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Book Forum: Psychotherapy   |    
Boundaries and Boundary Violations in Psychoanalysis
Am J Psychiatry 2003;160:2074-2074. doi:10.1176/appi.ajp.160.11.2074
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New York, N.Y.

By Glen O. Gabbard, M.D., and Eva P. Lester, M.D. Arlington, Va., American Psychiatric Publishing, 2003, 222 pp., $29.95 (paper).

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Originally published in 1995 as a guide to the perplexed psychoanalyst, this book has now been reissued in accessible paperback format by American Psychiatric Publishing in recognition of its relevance to general psychiatrists and, indeed, to all mental health professionals. The issue of boundaries and boundary violations transcends disciplinary lines; all professionals who assume a therapeutic or fiduciary position are inevitably confronted by the ethical, legal, and technical questions that govern their relations with those whom they serve. It is these questions that Drs. Gabbard and Lester address in this thoughtful, scholarly, and humane volume, which should be required reading for all who seek to care for persons in distress.

The authors begin with a general discussion of the concept of boundaries as developed in the psychoanalytic literature over the years since first adumbrated by Freud himself. They consider both internal (or intrapsychic) boundaries and external (interpersonal) ones; it is, of course, the latter that will be of greater importance to the practitioner. They devote a chapter to the exposition of what they call the "psychoanalytic frame"—that is, the formal structures and conditions under which the therapeutic relationship is (or should be) conducted and that would be pertinent to any psychotherapeutic situation.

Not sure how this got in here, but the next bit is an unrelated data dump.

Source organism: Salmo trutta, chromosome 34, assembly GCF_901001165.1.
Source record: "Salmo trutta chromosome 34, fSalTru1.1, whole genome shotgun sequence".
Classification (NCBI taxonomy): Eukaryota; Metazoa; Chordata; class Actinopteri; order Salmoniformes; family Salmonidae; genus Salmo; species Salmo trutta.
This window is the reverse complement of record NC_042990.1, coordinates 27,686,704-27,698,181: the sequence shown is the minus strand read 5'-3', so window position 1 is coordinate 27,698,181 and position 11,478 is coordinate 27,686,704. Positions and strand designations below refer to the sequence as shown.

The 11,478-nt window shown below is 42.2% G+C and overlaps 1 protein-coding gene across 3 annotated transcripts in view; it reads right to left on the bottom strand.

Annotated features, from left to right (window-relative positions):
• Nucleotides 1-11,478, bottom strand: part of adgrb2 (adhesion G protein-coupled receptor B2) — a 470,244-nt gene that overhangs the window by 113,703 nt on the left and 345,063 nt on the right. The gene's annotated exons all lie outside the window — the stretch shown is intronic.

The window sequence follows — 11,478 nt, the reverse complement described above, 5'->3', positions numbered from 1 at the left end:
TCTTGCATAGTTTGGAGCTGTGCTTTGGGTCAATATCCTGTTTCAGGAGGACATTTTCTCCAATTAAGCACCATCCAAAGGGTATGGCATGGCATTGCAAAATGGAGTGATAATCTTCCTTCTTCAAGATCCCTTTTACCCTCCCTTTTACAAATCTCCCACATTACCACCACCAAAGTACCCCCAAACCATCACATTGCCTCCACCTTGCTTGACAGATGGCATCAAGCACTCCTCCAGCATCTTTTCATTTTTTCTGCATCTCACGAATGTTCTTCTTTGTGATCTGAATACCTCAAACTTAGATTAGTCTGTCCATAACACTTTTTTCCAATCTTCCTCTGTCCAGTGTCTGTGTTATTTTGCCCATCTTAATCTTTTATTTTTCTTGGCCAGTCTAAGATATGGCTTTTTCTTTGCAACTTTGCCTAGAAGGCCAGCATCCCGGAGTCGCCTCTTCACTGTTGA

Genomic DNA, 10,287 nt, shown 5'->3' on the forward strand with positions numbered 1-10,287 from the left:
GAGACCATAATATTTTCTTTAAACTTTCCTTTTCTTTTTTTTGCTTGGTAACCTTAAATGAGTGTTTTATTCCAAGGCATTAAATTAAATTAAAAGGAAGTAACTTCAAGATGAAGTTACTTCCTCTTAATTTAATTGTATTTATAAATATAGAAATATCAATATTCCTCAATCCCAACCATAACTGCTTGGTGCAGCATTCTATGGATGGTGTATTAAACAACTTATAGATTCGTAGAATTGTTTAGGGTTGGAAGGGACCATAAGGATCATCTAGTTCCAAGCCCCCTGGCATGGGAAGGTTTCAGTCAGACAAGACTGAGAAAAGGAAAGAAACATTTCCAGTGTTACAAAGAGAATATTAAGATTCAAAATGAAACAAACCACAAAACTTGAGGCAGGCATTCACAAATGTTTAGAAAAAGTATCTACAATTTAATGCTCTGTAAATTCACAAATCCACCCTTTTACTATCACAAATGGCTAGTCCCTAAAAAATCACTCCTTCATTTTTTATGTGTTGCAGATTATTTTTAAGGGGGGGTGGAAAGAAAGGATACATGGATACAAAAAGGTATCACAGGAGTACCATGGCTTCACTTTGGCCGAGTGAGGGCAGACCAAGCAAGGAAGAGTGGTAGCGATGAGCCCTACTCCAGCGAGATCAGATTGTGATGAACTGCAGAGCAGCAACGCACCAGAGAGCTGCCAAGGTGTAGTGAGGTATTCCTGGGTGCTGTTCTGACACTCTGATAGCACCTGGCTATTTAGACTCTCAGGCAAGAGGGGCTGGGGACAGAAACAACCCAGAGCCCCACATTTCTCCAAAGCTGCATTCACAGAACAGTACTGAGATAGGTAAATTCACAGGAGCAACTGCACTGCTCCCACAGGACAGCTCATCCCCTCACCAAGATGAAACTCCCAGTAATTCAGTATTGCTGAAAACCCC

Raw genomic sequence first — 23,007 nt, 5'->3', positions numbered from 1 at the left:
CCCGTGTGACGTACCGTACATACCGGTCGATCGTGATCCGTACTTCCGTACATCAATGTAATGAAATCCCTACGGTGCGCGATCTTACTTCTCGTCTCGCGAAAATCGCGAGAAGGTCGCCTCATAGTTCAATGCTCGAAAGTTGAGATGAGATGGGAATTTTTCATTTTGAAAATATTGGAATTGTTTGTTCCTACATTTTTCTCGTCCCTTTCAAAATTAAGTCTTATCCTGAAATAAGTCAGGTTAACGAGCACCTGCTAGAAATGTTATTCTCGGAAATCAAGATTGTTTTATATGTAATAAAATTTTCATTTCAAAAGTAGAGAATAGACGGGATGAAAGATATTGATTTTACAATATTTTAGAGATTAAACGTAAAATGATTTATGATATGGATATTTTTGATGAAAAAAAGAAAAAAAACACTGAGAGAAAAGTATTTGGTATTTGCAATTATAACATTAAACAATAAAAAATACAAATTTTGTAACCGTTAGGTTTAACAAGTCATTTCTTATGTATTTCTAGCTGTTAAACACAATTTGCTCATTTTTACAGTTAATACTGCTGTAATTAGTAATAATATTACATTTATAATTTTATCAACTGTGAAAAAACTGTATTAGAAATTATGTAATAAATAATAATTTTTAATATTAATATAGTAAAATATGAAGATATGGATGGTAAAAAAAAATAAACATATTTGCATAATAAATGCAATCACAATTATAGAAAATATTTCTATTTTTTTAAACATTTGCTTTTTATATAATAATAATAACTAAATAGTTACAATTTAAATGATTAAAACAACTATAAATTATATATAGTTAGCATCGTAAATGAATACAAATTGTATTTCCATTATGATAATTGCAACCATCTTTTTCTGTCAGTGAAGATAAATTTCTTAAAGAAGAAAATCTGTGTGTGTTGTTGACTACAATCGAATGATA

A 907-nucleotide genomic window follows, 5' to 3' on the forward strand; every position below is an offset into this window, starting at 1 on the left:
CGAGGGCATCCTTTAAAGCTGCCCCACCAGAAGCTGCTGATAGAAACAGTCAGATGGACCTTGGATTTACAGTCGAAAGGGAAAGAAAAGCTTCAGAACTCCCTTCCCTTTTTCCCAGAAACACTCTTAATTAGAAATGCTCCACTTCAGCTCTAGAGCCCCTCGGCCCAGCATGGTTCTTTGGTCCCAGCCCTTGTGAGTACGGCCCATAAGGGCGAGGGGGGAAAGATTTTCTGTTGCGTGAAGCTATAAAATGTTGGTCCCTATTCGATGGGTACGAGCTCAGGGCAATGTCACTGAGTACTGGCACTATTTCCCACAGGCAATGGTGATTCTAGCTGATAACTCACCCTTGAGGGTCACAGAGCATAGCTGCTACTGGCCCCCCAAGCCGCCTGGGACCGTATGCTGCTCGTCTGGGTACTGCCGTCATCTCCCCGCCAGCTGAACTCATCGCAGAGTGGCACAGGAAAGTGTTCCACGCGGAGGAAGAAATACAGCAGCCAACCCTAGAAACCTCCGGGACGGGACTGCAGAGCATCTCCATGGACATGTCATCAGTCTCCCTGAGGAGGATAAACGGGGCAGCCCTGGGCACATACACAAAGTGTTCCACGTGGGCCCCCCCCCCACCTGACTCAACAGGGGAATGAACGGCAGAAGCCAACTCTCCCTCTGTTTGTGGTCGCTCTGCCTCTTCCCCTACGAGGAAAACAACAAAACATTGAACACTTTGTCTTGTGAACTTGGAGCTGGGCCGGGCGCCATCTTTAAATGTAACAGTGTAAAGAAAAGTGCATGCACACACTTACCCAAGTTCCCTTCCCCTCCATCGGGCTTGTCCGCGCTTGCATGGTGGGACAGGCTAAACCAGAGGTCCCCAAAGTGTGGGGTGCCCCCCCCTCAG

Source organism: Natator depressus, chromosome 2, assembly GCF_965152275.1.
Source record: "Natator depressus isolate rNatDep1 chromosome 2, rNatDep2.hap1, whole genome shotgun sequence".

The bulk of the book is given over to extended consideration of specific types of boundary violations, both sexual and nonsexual, each instructively illustrated by clinical vignettes taken from actual psychoanalytic experience. The authors delineate four types of therapists who may be prone to such violations: the psychotic; the predatory, psychopathic, or perverse; the "lovesick"; and the masochistic. It is in the interaction with particular kinds of patients, especially those who have suffered experiences of sexual traumatization or severe deprivation in their earlier lives, that such violations are most likely; therapists who are themselves suffering from personal losses or other disruptions in their lives are particularly susceptible.

Above all, the authors emphasize the ubiquity of countertransference phenomena in all therapeutic encounters and the fact that all of us are potentially at risk. The need for careful and constant self-scrutiny and for timely and appropriate consultation with colleagues is underscored. They emphasize that the use of supportive techniques neither requires nor justifies the erosion of professional boundaries. Further, they make a strong case for the maintenance of such boundaries in the posttermination period; in their words, " posttermination sexual relationships should be regarded as unethical and clinically ill-advised in virtually every situation" (p. 149).

Finally, the book offers a well-considered discussion of the difficulties encountered in attempts to deal with such situations when they are brought to external attention. They propose a set of guidelines for their management that, though specifically tailored for the psychoanalytic community, can readily be extended and applied by other professional groups. The aim, in all cases, is to adjudicate the matter as humanely as possible so as to protect the interests of the patient while seeking appropriate therapeutic or disciplinary management of the offending therapist.

Ultimately, the authors remind us that we are not dealing here with "good guys" versus "bad guys"; violations of boundaries are not respecters of gender, sexual orientation, or even quality of training. They recommend the institution of courses in professional ethics in training programs and decry the alarming decline in the quantity and quality of teaching and supervision of psychotherapy in psychiatric residency programs. This book should be carefully studied by every psychiatrist, psychiatric educator, and psychotherapist, both for the protection of their patients and students and for their own self-interest.




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